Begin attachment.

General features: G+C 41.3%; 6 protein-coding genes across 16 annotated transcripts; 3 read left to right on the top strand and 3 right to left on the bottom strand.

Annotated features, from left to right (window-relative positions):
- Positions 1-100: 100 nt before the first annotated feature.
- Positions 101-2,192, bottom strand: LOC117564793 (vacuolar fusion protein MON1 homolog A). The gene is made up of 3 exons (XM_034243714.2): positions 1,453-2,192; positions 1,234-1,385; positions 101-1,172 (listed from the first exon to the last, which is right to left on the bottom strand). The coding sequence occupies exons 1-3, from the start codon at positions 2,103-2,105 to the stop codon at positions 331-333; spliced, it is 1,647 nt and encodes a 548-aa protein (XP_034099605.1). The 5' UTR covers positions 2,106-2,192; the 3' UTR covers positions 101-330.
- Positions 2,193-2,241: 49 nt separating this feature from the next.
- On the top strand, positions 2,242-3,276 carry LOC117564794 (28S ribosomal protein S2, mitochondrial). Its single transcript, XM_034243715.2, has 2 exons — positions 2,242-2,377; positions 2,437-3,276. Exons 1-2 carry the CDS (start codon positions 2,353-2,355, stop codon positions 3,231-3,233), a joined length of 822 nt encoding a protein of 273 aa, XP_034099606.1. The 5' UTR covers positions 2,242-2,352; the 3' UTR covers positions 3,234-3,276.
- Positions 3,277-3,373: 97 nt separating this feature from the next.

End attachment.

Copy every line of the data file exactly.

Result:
General features: G+C 41.3%; 6 protein-coding genes across 16 annotated transcripts; 3 read left to right on the top strand and 3 right to left on the bottom strand.

Annotated features, from left to right (window-relative positions):
- Positions 1-100: 100 nt before the first annotated feature.
- Positions 101-2,192, bottom strand: LOC117564793 (vacuolar fusion protein MON1 homolog A). The gene is made up of 3 exons (XM_034243714.2): positions 1,453-2,192; positions 1,234-1,385; positions 101-1,172 (listed from the first exon to the last, which is right to left on the bottom strand). The coding sequence occupies exons 1-3, from the start codon at positions 2,103-2,105 to the stop codon at positions 331-333; spliced, it is 1,647 nt and encodes a 548-aa protein (XP_034099605.1). The 5' UTR covers positions 2,106-2,192; the 3' UTR covers positions 101-330.
- Positions 2,193-2,241: 49 nt separating this feature from the next.
- On the top strand, positions 2,242-3,276 carry LOC117564794 (28S ribosomal protein S2, mitochondrial). Its single transcript, XM_034243715.2, has 2 exons — positions 2,242-2,377; positions 2,437-3,276. Exons 1-2 carry the CDS (start codon positions 2,353-2,355, stop codon positions 3,231-3,233), a joined length of 822 nt encoding a protein of 273 aa, XP_034099606.1. The 5' UTR covers positions 2,242-2,352; the 3' UTR covers positions 3,234-3,276.
- Positions 3,277-3,373: 97 nt separating this feature from the next.